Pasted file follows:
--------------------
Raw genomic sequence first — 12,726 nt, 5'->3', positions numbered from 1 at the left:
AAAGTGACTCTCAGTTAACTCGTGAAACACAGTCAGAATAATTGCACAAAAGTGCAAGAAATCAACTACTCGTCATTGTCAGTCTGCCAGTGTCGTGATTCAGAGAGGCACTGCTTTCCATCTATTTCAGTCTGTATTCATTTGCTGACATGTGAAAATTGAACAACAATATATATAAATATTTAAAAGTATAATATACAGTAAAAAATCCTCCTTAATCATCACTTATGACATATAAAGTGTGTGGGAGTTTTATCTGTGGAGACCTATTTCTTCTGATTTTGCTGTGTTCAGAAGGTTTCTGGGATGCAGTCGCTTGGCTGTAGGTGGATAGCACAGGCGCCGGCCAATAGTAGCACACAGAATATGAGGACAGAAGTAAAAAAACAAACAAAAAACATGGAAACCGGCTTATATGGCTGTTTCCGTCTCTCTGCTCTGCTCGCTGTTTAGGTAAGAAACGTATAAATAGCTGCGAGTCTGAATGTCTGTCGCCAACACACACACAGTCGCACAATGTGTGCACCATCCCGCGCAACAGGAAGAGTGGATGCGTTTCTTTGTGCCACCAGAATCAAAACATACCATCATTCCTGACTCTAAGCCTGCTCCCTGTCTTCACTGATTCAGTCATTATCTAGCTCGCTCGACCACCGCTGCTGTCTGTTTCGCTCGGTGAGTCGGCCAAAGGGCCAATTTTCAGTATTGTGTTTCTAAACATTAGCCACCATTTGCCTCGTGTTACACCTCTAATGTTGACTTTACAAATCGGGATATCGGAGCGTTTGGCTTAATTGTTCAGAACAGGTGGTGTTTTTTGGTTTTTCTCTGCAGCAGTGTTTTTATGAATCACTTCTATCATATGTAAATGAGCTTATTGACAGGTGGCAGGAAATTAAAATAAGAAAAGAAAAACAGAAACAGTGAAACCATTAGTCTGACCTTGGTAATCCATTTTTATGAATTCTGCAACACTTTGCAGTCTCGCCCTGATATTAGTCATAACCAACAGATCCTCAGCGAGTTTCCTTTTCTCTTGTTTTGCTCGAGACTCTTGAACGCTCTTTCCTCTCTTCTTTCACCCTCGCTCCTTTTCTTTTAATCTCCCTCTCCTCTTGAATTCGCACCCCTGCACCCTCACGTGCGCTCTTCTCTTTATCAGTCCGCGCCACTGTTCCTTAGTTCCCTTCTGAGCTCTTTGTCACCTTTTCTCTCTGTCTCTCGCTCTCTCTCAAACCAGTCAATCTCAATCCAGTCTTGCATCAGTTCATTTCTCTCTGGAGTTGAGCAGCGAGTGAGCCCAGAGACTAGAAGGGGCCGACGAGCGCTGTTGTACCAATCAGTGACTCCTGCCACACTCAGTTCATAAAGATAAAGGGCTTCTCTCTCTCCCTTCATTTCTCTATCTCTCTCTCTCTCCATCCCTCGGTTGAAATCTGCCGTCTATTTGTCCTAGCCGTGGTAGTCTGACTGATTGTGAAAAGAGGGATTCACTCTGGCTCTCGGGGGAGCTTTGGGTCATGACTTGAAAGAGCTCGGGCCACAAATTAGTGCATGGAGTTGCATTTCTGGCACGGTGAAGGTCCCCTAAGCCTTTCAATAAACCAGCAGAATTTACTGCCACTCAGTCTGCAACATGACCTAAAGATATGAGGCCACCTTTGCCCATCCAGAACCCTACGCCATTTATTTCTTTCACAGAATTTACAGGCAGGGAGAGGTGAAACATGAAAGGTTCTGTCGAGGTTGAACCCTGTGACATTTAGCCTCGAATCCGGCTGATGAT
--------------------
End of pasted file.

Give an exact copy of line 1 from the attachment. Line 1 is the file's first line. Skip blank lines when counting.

Raw genomic sequence first — 12,726 nt, 5'->3', positions numbered from 1 at the left: